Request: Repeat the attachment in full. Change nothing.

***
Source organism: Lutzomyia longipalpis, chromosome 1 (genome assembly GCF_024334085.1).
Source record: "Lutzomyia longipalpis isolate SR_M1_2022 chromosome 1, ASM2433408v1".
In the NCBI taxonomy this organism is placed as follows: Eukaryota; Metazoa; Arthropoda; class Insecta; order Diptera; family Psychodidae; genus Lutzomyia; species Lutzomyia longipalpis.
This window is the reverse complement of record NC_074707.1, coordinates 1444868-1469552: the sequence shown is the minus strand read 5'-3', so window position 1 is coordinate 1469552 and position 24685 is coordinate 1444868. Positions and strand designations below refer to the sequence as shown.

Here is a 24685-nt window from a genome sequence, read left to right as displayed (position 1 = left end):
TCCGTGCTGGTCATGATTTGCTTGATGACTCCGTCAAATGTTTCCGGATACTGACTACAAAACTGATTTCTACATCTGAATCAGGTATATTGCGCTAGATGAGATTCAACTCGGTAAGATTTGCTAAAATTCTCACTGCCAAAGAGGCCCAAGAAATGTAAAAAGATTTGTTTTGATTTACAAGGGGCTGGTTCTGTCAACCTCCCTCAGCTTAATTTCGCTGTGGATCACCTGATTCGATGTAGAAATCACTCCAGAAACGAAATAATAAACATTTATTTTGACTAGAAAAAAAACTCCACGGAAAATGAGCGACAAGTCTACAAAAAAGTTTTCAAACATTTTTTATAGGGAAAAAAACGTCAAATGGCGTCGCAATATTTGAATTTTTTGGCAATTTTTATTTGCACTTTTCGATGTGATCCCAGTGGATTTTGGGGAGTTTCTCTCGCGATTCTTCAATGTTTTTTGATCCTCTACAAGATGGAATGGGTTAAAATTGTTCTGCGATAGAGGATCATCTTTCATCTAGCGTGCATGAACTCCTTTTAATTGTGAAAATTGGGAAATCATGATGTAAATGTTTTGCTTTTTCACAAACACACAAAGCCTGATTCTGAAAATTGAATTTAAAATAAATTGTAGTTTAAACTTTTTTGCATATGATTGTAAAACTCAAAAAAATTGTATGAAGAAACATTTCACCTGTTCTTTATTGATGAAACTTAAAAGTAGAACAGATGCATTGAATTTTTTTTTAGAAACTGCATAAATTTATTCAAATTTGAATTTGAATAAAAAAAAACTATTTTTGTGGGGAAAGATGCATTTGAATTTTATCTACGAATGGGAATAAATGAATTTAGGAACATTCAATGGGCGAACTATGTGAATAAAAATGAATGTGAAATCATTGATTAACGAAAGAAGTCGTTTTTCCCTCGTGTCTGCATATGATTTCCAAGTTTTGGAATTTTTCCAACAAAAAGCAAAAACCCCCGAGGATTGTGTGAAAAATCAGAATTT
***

Source organism: Lutzomyia longipalpis, chromosome 1 (genome assembly GCF_024334085.1).
Source record: "Lutzomyia longipalpis isolate SR_M1_2022 chromosome 1, ASM2433408v1".
In the NCBI taxonomy this organism is placed as follows: Eukaryota; Metazoa; Arthropoda; class Insecta; order Diptera; family Psychodidae; genus Lutzomyia; species Lutzomyia longipalpis.
This window is the reverse complement of record NC_074707.1, coordinates 1444868-1469552: the sequence shown is the minus strand read 5'-3', so window position 1 is coordinate 1469552 and position 24685 is coordinate 1444868. Positions and strand designations below refer to the sequence as shown.

Here is a 24685-nt window from a genome sequence, read left to right as displayed (position 1 = left end):
TCCGTGCTGGTCATGATTTGCTTGATGACTCCGTCAAATGTTTCCGGATACTGACTACAAAACTGATTTCTACATCTGAATCAGGTATATTGCGCTAGATGAGATTCAACTCGGTAAGATTTGCTAAAATTCTCACTGCCAAAGAGGCCCAAGAAATGTAAAAAGATTTGTTTTGATTTACAAGGGGCTGGTTCTGTCAACCTCCCTCAGCTTAATTTCGCTGTGGATCACCTGATTCGATGTAGAAATCACTCCAGAAACGAAATAATAAACATTTATTTTGACTAGAAAAAAAACTCCACGGAAAATGAGCGACAAGTCTACAAAAAAGTTTTCAAACATTTTTTATAGGGAAAAAAACGTCAAATGGCGTCGCAATATTTGAATTTTTTGGCAATTTTTATTTGCACTTTTCGATGTGATCCCAGTGGATTTTGGGGAGTTTCTCTCGCGATTCTTCAATGTTTTTTGATCCTCTACAAGATGGAATGGGTTAAAATTGTTCTGCGATAGAGGATCATCTTTCATCTAGCGTGCATGAACTCCTTTTAATTGTGAAAATTGGGAAATCATGATGTAAATGTTTTGCTTTTTCACAAACACACAAAGCCTGATTCTGAAAATTGAATTTAAAATAAATTGTAGTTTAAACTTTTTTGCATATGATTGTAAAACTCAAAAAAATTGTATGAAGAAACATTTCACCTGTTCTTTATTGATGAAACTTAAAAGTAGAACAGATGCATTGAATTTTTTTTTAGAAACTGCATAAATTTATTCAAATTTGAATTTGAATAAAAAAAAACTATTTTTGTGGGGAAAGATGCATTTGAATTTTATCTACGAATGGGAATAAATGAATTTAGGAACATTCAATGGGCGAACTATGTGAATAAAAATGAATGTGAAATCATTGATTAACGAAAGAAGTCGTTTTTCCCTCGTGTCTGCATATGATTTCCAAGTTTTGGAATTTTTCCAACAAAAAGCAAAAACCCCCGAGGATTGTGTGAAAAATCAGAATTT